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Shadow Minister discusses separation of powers; and Pauline Hanson.



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Nicola Roxon MP Shadow Minister for Population and Immigration Shadow Minister Assisting the Leader on the Status of Women

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TRANSCRIPT OF INTERVIEW - PHIL CLEARY, RADIO 3AK MELBOURNE, TUESDAY 26 AUGUST 2003 TRANSCRIPT OF INTERVIEW - PHIL CLEARY, RADIO 3AK MELBOURNE, TUESDAY 26 AUGUST 2003

E & OE - PROOF ONLY E & OE - PROOF ONLY Subjects: SEPERATION OF POWERS, PAULINE HANSON Subjects: SEPERATION OF POWERS, PAULINE HANSON

PHIL CLEARY: Good morning Nicola.

ROXON: Good morning, how are you?

PHIL CLEARY: Very well thanks.

So, why do you think we shouldn’t have commentary in the parliament about an issue as important as this?

ROXON: I think we should have a debate about what appropriate laws should be, after all in the parliament we are the makers of the laws.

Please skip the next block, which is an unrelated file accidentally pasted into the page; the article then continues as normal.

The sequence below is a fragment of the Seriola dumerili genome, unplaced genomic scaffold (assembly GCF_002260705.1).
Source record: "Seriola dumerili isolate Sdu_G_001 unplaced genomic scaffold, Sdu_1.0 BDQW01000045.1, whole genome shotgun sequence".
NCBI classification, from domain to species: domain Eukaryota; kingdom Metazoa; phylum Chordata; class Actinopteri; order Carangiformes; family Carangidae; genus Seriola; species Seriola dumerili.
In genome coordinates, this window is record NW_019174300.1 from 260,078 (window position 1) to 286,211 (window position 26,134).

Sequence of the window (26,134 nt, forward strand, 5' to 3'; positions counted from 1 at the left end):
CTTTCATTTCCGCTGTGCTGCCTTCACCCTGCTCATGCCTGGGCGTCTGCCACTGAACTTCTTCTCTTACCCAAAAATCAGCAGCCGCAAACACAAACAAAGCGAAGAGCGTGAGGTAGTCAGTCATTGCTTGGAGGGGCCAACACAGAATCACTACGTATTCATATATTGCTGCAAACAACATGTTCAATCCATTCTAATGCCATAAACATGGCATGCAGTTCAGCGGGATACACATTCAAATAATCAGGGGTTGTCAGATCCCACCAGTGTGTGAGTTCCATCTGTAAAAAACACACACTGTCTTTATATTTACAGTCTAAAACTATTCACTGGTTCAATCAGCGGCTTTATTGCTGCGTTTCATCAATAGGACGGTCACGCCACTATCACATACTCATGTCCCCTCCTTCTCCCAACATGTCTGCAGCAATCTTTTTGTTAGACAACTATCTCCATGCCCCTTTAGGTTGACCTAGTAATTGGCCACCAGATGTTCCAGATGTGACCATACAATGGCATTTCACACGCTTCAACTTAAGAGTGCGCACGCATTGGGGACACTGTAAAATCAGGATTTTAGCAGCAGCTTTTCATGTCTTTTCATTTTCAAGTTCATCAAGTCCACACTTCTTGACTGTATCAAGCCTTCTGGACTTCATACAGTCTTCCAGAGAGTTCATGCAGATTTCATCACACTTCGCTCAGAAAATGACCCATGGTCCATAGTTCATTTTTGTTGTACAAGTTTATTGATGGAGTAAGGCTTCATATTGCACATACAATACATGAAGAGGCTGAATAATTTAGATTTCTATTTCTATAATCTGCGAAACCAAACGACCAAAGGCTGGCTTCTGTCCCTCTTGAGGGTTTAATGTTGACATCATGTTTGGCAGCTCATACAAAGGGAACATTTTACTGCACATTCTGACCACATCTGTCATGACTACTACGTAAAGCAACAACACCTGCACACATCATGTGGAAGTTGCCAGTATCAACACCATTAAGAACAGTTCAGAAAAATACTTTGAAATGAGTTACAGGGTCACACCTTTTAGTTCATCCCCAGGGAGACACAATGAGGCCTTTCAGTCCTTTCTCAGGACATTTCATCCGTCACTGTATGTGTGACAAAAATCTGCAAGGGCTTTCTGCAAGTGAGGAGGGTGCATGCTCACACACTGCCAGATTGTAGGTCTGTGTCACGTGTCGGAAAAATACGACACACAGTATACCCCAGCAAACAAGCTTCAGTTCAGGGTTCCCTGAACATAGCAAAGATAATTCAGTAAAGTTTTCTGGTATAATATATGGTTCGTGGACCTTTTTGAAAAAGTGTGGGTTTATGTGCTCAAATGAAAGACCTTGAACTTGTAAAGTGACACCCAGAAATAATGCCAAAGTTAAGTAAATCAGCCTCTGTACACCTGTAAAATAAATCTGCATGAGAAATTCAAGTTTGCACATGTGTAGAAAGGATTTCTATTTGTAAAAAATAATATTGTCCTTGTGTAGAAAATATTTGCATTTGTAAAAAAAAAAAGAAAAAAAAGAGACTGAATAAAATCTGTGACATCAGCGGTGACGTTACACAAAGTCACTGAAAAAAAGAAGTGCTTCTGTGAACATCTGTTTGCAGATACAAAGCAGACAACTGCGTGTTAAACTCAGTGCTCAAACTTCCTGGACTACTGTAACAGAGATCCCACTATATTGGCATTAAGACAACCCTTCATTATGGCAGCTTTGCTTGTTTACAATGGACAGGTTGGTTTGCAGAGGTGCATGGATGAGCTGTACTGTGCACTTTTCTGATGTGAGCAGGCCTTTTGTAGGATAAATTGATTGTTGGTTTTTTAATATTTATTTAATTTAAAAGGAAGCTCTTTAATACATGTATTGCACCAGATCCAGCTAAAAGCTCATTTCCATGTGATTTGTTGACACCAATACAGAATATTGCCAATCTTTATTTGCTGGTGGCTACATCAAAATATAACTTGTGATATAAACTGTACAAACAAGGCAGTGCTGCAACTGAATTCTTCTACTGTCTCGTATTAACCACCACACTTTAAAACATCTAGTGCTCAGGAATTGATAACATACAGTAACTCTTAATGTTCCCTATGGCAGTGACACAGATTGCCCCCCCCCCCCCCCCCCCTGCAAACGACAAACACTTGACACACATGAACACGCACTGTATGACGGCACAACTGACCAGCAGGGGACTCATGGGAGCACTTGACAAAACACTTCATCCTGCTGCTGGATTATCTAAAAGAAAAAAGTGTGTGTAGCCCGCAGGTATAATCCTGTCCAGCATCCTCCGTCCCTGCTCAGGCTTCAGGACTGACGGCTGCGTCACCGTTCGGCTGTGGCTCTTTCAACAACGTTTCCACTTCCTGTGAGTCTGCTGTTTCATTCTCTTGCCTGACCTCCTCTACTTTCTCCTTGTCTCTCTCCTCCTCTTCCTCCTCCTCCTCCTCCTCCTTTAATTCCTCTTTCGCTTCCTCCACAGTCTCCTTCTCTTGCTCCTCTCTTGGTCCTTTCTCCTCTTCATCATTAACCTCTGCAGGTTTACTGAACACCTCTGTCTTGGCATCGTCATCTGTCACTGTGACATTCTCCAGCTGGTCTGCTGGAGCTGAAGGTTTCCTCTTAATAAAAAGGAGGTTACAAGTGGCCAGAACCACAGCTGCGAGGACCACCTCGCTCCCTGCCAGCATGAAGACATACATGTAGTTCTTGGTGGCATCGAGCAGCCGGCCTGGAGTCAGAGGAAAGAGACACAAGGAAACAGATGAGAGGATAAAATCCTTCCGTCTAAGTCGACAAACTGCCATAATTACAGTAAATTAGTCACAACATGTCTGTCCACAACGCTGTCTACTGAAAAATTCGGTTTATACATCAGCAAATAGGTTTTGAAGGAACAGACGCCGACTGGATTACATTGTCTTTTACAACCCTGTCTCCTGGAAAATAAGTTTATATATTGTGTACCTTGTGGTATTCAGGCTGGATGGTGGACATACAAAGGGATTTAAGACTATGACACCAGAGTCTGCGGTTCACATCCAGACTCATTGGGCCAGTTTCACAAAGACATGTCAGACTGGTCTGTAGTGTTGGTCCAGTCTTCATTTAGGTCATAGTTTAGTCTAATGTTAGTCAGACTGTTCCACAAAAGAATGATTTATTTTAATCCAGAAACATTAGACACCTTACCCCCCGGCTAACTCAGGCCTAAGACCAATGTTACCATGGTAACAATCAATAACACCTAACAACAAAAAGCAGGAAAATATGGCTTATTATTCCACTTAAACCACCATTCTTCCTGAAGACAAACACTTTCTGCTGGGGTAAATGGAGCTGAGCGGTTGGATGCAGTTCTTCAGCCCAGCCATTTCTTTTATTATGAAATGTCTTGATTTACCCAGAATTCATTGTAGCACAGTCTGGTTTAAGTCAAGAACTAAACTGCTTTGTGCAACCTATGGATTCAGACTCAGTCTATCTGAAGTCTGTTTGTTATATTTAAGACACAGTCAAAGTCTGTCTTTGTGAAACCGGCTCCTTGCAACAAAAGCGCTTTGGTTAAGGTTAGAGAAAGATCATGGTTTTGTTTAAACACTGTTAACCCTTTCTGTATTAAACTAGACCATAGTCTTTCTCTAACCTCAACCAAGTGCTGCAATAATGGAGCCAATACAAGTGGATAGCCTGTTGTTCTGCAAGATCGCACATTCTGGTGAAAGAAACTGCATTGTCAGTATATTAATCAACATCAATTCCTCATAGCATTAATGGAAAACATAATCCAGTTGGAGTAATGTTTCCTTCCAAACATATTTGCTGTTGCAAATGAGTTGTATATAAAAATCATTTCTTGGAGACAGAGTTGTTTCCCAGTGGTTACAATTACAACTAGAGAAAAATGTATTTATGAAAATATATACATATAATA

What I think is wrong in this whole debate is for individual politicians who will be responsible for making laws in the future, to then want to have a say in how those laws get applied. That’s actually the reason that we have politicians in the parliament making laws, and judges and juries in the court applying those laws.

We’re lucky in Australia that we have a system where politicians don’t run the courts and I think some of the debate has blurred that and tried to sort of suggest that we should have some role in determining what a particular sentence should be in a particular case and that’s really the side of it that I’m worried about.

PHIL CLEARY: But Nicola Roxon, as a modern women and a politician and someone who has to observe what goes on in courts and is aware of the many criticism that are raised about the way the courts deal with a range of issues including victims and women, don’t you have an obligation to speak up when you see an injustice?

ROXON: I think we have an obligation all the time to keep a very close eye on whether our laws are working properly.